It's safe to say that what's on your character sheet is the entirety of what matters about your character, and not having those things on the character sheet is why people don't wanna change. You put all this work into getting a magical sword and gaining hit points and amassing treasure, and then you throw away all that plate mail and +2 swords and stuff and for what? So you can bark orders to some idiots and ignore all the cool loot on your character sheet? What's the point? I don't want to ignore what's on my character sheet, what was important for 95% of the game up until this point!

So why not give them a new character sheet?

They can still have their old one, but it's not going to be very important, because they aren't raiding dungeons- they're collecting taxes or overseeing the training of the army, or leading a sortie on a battlefield two hundred miles from their fortress, or managing trading routes, or other big stuff. So now they have to figure out how much Command they have; how much Influence they've got with other kingdoms, their Reputation, and the other sorts of things that generals and lords need to have.

Well, if their attributes are new things, what are their equipment? What are their skills? Can you guess? It's other characters in the game.

If you're a Reeve, your equipment is whatever helps you do your job, right? So your assistant is on your character sheet; he gives you +1 to Logistics, which is your main stat. Sometimes he's away, or injured, or dying, and that's like losing a good sword. You'll miss him, but you can get a new one, right? And maybe your stats aren't the greatest for your job (imagine a fighter with low stats) but you can still do your job! Your stats are only so important, right?

If you're a General, your equipment would be your army, yes, but more pertinently, it's your exceptional captains. It's what you would be, as a player character, if you were in this army. They're the guys that give you +1 to Logistics, +1 to Command, +2 to Reputation, because they're what makes your life easier. They're your equipment, because they're not an intrinsic part of you.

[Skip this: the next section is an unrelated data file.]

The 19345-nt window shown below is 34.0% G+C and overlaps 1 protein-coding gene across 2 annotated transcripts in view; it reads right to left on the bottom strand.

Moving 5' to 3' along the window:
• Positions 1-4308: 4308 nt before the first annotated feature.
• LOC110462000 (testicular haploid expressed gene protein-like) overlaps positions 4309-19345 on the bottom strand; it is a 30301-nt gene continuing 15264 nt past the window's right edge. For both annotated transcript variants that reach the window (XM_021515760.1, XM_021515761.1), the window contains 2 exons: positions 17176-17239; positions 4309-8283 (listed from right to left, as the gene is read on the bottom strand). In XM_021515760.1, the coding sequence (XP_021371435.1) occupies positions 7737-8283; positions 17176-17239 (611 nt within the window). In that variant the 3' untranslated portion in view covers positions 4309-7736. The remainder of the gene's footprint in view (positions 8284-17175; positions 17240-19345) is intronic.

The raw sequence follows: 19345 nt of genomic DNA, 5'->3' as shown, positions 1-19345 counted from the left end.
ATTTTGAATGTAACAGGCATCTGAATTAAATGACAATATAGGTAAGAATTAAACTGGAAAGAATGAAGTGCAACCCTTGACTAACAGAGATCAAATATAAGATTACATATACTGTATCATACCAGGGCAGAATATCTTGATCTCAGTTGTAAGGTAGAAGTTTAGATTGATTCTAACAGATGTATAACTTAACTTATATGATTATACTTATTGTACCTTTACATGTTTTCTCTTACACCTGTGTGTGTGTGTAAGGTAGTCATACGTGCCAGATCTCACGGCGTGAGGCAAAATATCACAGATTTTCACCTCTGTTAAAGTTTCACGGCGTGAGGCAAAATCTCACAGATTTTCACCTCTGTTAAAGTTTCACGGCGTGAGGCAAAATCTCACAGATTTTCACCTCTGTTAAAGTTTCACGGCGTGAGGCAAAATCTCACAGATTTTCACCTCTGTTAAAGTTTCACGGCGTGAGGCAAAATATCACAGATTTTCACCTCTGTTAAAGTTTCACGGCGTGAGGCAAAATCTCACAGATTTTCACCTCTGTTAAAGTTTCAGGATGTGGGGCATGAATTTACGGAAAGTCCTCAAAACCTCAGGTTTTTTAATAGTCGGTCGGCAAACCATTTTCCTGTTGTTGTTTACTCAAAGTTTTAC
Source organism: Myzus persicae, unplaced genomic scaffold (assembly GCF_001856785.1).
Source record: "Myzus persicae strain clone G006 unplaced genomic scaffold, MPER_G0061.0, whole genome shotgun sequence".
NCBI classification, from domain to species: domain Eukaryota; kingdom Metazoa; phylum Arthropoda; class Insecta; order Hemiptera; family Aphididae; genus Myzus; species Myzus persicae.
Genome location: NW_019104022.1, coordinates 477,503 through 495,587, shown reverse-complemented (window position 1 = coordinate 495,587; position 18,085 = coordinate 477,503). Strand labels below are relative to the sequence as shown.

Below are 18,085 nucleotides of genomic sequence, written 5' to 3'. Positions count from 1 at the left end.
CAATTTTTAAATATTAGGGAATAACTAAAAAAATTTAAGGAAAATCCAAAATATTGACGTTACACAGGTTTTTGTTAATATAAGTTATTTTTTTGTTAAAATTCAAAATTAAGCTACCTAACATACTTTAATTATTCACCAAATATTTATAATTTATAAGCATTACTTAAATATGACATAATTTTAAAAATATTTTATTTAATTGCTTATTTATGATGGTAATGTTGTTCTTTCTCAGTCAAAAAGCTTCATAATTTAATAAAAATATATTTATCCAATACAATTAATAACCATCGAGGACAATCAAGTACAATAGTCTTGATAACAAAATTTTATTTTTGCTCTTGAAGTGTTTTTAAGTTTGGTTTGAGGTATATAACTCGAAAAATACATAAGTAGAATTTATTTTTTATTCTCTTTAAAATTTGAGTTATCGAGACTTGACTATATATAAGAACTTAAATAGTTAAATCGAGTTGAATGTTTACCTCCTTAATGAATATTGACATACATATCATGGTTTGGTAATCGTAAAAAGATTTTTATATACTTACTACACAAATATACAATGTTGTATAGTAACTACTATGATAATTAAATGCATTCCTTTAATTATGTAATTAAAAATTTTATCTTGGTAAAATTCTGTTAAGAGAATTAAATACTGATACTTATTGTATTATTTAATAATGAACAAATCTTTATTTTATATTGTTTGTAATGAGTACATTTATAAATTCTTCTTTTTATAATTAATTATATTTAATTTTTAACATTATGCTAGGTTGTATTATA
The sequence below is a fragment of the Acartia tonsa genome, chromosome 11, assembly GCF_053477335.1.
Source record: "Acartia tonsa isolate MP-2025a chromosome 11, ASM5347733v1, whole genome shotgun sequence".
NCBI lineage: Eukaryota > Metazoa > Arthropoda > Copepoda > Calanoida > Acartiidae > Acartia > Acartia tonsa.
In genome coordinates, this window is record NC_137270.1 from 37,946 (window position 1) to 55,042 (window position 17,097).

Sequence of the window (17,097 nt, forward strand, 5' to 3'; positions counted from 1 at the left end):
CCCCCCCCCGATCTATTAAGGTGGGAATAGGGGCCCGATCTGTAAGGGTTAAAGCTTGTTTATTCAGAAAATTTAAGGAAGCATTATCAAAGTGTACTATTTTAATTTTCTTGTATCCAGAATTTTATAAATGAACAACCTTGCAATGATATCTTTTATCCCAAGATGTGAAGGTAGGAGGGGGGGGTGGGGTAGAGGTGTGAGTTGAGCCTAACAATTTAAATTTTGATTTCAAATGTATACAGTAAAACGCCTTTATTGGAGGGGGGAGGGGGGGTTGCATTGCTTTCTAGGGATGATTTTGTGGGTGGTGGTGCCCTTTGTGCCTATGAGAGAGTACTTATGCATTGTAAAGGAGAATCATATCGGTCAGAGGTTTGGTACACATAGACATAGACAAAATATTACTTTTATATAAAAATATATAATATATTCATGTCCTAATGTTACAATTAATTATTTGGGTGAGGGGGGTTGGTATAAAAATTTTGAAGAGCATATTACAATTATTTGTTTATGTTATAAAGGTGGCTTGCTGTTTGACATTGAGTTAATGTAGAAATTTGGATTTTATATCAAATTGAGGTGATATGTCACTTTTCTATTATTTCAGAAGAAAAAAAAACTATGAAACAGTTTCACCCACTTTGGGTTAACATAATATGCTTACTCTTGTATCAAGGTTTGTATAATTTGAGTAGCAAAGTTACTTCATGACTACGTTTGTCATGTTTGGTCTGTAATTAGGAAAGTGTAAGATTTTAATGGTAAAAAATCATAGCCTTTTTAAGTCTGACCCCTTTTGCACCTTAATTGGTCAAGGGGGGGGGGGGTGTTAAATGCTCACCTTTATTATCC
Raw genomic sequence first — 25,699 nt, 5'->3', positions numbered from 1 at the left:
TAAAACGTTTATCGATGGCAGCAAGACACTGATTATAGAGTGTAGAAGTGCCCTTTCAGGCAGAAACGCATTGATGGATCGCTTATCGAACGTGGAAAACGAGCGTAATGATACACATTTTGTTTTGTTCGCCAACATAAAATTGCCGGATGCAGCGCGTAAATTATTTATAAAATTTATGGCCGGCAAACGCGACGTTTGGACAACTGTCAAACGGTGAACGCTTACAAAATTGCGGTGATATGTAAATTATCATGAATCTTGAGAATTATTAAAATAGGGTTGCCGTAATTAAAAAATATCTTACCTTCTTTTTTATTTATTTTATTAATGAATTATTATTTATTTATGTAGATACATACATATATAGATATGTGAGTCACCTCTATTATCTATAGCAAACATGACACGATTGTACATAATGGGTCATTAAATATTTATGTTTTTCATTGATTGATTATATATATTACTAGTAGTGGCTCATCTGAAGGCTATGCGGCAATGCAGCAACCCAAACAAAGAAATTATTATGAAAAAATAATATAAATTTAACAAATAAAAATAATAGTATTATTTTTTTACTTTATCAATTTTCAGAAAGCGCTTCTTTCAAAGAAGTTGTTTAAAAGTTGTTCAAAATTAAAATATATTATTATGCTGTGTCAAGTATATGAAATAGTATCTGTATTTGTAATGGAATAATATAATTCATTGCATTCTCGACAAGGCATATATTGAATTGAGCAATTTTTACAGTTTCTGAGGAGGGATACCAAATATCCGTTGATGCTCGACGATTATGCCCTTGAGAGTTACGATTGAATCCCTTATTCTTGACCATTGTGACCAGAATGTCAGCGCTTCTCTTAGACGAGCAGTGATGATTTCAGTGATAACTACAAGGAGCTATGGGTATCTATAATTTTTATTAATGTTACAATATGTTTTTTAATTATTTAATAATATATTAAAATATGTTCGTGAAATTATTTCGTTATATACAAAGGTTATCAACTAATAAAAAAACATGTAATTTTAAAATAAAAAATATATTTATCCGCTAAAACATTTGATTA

Pictured: A War Leader and his equipment: a +2 Sergeant, +1 Warriors, and +2 Warship
Your skills (like the fact that the Fighting Man gets a strength bonus or multiple attacks or whatever, or the Cleric getting healing spells) are still part of the game, but now they're a measure of How You Rule. You can be a tyrannical feudalist Fighter or a benevolent aristocratic Cleric, because your class doesn't matter, because you're not fighting people with your swords any more. That's what you hire people to do for you, right?

"What if you can't think of cool things for a Commander to do," you might think, "or a Logistics guy? Isn't that boring?"
Well, that's kind of my job, isn't it? Whose fault is it if a supplement isn't interesting, or if you can't get how exciting it would have been to have been a Guard Captain on a borderlands between you and barbaric ogre tribes, or to be a small, weak Baron when people are slaying each other over matters of birthright?

If you read this far, I just want to thank you, because I like writing about this.


  1. This is a great post. I haven't yet gotten a group of players far enough that this matters, but I'm looking ahead, hoping to get there, and the idea of new stats and NPCs as "gear" is excellent food for thought.

  2. This is some interesting thinking about how to incorporate dominion-level play into a roleplaying game.

  3. Great post. My players are few levels off from domain-building but I absolutely would like it to become part of the game, and your suggestion about a 'domain play' sheet makes a lot of sense to me. I hope you do continue this line of thought and post about it!

  4. I wrote about this for swashbuckling campaigns, and the currency of 'domain' play becomes favors owed, contacts made, and offices held.

    Excellent post - I look forward to reading more.